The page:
Slip and fall injuries can happen during all seasons. In the winter, treacherous sidewalks covered in snow and ice can be hazardous. In the spring, entryways to buildings can become slippery and dangerous as the snow melts and rain soaks the ground. If you are injured in a slip and fall accident, you may be able to recover compensation for your injuries and the pain and suffering they cause in your life.
In certain circumstances, you may also be able to recover punitive damages. This kind of award is an extra amount, above and beyond the amount of money that compensates you for your expenses, lost wages, pain and suffering, and other losses related to your injury. This kind of award is intended to punish the person or corporation found legally responsible for the condition or occurrence that caused your injuries. Punitive damages are also meant to deter a defendant from repeating the conduct or wrongdoing that led to your injury.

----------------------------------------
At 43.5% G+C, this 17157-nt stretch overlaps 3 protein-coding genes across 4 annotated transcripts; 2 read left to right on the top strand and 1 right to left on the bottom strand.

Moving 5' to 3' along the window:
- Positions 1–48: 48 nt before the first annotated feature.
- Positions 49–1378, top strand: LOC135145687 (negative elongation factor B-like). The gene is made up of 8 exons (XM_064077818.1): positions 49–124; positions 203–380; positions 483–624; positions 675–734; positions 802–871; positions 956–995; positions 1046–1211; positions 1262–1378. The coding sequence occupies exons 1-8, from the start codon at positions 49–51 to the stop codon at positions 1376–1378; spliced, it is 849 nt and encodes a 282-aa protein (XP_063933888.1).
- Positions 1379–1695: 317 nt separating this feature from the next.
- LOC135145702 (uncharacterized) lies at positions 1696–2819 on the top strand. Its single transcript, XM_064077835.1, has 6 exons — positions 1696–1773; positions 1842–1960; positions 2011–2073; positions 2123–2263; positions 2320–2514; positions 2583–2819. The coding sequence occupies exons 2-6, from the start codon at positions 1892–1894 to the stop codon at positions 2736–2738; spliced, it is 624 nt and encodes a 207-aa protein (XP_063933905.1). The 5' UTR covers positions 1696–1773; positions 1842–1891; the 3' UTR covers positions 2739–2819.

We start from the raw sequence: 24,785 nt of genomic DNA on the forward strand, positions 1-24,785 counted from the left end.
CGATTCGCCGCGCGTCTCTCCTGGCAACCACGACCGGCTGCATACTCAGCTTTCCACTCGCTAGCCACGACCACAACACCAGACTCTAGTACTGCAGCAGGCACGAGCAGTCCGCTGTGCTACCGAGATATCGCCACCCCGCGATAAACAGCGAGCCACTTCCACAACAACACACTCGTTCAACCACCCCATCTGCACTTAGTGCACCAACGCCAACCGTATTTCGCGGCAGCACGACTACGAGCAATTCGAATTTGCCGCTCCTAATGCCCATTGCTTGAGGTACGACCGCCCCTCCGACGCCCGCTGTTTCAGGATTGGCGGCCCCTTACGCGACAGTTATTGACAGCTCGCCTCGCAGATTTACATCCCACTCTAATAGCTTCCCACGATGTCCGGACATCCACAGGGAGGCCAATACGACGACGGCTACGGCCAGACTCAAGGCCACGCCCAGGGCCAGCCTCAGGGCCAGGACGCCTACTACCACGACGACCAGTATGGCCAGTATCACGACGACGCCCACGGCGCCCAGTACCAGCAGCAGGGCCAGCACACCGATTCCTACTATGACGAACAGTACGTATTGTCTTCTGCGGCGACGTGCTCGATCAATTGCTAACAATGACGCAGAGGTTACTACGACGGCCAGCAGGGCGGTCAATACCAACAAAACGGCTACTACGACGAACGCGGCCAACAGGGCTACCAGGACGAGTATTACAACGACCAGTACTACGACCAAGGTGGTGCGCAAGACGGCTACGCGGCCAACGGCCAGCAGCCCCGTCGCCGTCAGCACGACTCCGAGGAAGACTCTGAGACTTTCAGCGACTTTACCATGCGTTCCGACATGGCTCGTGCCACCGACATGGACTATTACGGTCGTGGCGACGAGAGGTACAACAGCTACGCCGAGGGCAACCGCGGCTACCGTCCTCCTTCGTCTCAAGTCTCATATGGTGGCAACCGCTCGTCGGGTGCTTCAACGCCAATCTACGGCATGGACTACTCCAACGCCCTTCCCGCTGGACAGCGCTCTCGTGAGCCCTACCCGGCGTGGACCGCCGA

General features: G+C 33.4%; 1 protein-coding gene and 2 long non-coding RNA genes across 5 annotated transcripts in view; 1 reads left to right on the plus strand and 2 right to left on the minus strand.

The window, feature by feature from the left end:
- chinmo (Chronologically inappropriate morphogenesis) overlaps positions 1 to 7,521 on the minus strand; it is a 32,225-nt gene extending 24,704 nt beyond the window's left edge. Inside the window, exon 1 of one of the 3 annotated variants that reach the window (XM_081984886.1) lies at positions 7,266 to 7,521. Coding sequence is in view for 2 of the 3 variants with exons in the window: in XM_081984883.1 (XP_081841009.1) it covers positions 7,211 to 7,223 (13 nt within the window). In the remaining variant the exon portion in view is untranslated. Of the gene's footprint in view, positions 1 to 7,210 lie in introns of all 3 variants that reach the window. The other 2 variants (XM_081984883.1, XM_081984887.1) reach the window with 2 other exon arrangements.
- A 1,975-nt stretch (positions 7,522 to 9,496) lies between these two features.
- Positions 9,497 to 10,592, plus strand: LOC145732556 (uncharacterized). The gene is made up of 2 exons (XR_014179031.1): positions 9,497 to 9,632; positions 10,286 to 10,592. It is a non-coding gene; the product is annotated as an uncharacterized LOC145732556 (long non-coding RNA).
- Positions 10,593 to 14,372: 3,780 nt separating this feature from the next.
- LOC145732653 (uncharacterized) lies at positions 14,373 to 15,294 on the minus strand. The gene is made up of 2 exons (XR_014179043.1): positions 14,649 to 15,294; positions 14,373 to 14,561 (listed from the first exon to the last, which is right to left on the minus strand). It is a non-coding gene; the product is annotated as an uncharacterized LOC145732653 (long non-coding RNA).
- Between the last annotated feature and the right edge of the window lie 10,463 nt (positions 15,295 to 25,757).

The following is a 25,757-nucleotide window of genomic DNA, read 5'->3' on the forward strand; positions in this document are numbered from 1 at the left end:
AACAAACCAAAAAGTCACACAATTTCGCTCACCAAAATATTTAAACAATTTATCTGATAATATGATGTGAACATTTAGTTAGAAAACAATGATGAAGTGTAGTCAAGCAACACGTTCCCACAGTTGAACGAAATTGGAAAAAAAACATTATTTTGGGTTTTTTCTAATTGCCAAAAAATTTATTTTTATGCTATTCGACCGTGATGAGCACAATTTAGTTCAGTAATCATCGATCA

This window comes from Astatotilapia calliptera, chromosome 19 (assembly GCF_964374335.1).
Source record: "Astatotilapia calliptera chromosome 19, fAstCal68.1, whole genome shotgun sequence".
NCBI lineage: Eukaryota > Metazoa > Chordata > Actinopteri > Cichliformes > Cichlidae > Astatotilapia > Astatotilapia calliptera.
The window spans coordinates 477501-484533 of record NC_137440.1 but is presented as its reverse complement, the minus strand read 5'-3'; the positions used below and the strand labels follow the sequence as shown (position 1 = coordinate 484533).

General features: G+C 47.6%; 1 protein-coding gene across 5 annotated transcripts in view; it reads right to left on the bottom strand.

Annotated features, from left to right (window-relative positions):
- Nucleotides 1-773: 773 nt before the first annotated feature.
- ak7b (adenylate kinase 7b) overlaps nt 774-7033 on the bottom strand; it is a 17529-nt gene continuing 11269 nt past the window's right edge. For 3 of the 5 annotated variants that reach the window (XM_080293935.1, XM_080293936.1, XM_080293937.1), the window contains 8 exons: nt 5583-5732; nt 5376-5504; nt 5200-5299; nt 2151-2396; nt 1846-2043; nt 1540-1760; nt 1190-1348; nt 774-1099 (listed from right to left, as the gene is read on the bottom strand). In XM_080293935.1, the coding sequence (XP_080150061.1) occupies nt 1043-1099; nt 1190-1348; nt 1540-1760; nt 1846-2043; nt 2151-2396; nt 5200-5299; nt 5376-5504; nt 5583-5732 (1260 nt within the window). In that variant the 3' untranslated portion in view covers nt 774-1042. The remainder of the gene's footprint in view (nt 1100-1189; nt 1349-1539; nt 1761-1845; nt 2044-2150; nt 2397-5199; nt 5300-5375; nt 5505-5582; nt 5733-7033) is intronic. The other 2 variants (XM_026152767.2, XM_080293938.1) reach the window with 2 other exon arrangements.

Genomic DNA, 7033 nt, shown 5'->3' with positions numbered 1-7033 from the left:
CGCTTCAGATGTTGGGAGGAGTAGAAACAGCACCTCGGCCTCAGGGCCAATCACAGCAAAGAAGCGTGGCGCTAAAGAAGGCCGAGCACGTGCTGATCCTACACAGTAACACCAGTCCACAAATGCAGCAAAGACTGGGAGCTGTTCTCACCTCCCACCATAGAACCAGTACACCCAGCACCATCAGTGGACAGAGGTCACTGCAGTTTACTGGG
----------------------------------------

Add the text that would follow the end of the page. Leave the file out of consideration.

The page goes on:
Requirements for an Award of Punitive Damages in New Jersey
Punitive damages are designed to punish a person, company, or organization that failed to live up to its legal duties, either by active wrongdoing or by failing to take appropriate protective or preventive measures. Punitive damages are not appropriate in every case; instead, they are for exceptional situations in which a party that has acted in an especially egregious or outrageous matter and discourage that party from engaging in similar misconduct in the future.
Punitive damages are permitted when the evidence proves that the party responsible for your injury acted either 1) maliciously or 2) in wanton and willful disregard of your rights. Malicious conduct is intentional, deliberate wrongdoing. Willful or wanton conduct is
- a deliberate act or omission
- with knowledge of a high degree of probability of harm to another
- who foreseeably might be harmed by that act or omission and
- reckless indifference to the consequence of the act or omission.
In determining whether to award punitive damages, a judge or jury will consider all relevant evidence about the facts in the case. This can include but is not limited to